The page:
All four pneumonia severity scores, including PSI , IDSA/ATS severe pneumonia criteria , CURB-65  and A-DROP  were previously shown to be useful for predicting prognosis in patients diagnosed with CAP based on the old criteria, which includes HCAP patients. Although some previous reports have investigated the prognostic factors and usefulness of existing pneumonia severity scores in predicting the prognosis of CAP [13, 14], our report is valuable because patient vital signs and antibiotic therapy, especially macrolide combination therapy, were not evaluated in previous studies.
Age is included as a prognostic factor in the PSI , CURB-65  and A-DROP scoring systems . Our study showed that increasing age is also an important prognostic factor for CAP defined according to the latest criteria, which exclude HCAP. As for the comorbidities, Restrepo et al reported that CAP patients with COPD showed significantly higher 30-day mortality (HR 1.32; 95% CI 1.01–1.74) and 90-day mortality (HR 1.34; 95% CI 1.02–1.76) than those without COPD . Molinos et al also showed that COPD was an independent poor prognostic factor in CAP, after adjusting for age (OR 2.62; 95% CI 1.08–6.39) . In this study, we showed similar results. Therefore, our study underscores the importance of pneumococcal vaccination in the prevention of pneumonia in COPD patients, as recommended by the Global Initiative for Chronic Obstructive Lung Disease for stable COPD . In fact, Maruyama et al  reported in their study that the 23-valent pneumococcal vaccine significantly reduced pneumococcal pneumonia by 63.8% (95% CI 32.1–80.7; P = 0.0015) and all-cause pneumonia by 44.8% (95% CI 22.4–60.8; P = 0.0006). Malignancy is also a known prognostic factor for CAP, with a score of 30 points in PSI . Tashiro and colleagues reported that the presence of malignancy is a poor prognostic factor for CAP in patients aged 18–64 years . We also showed that malignancy is a prognostic factor for CAP in patients aged over 15 years.
All four pneumonia severity scores include vital signs as prognostic factors, although they are different from pneumonia severity indices. Respiratory status is included in all pneumonia severity scores and respiratory rate is adopted in CURB-65 , while respiratory failure is adopted in PSI , IDSA/ATS severe pneumonia criteria  and A-DROP . A PaO2/FiO2 ratio of ≤250 is one of the prognostic factors in IDSA/ATS severe pneumonia criteria. Our study showed that both tachypnea and PaO2/FiO2 ≤ 250 are poor prognostic factors. Hypothermia is adopted as a prognostic factor in PSI (body temperature less than 35 °C or more than 40 °C, 15 points) and IDSA/ATS severe pneumonia criteria (body temperature less than 36 °C); our study showed similar results. However, since the cut-off values of these factors for predicting prognosis are unknown, further studies are needed to determine these.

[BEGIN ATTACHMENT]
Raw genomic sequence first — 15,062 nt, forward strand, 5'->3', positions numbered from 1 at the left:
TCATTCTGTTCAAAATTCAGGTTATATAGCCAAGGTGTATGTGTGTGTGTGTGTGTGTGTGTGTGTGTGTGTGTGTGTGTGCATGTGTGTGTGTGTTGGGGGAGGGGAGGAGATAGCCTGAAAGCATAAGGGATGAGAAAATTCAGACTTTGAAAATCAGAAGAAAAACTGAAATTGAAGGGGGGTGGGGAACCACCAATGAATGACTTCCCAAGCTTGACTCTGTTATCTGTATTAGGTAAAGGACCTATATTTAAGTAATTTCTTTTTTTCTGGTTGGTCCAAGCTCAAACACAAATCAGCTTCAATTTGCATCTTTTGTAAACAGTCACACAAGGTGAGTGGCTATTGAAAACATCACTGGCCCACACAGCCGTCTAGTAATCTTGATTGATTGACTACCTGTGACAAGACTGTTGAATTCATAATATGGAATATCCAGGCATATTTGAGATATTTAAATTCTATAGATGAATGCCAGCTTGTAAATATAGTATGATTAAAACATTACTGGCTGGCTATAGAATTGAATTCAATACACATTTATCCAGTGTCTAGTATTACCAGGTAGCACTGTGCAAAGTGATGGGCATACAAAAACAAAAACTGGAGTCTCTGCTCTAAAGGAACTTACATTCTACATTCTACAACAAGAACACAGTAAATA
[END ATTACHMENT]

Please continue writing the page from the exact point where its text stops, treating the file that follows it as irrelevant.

Regarding laboratory findings, our data indicated that Alb and BUN were poor prognostic factors of CAP. BUN is included in all four pneumonia severity scores, while Alb is not included. Previous reports showed that low levels of Alb are a poor prognostic factor in CAP [19, 20] and in both CAP and HCAP . Our study also supported these findings, which suggests that, in future, Alb should be included as a prognostic factor in existing pneumonia severity indices.
Recently, some systematic reviews and meta-analysis indicated that compared with BL monotherapy, macrolide combination therapy reduced CAP mortality rate [9, 10]. However, the studies included in these reviews were all observational in design. On the other hand, two randomized controlled trials [11, 12] did not demonstrate a reduced mortality rate with macrolide combination therapy. Therefore, the efficacy of macrolide combination therapy in reducing mortality in CAP is controversial. Previous reports that assessed the usefulness of macrolide therapy in patients with CAP, including some cases of HCAP, included erythromycin, clarithromycin, and AZM. In this study, we showed that AZM combination therapy with BLs reduced mortality rate in CAP patients, excluding HCAP patients.
Macrolides, including AZM, have anti-inflammatory properties and immunomodulating effects, such as regulation of neutrophil chemotaxis, decreased pro-inflammatory cytokine production, and regulation of adhesion molecule expression [22, 23]. AZM demonstrated anti-inflammatory and antivirulent characteristics in mouse and human studies on P. aeruginosa [24, 25]. An experimental study on pneumococcal pneumonia in mice showed that AZM combination therapy with ampicillin was effective in downregulating lung inflammation and accelerating bacterial clearance . These effects of AZM, in addition to its antibacterial properties, may have brought about the reduction of mortality in CAP.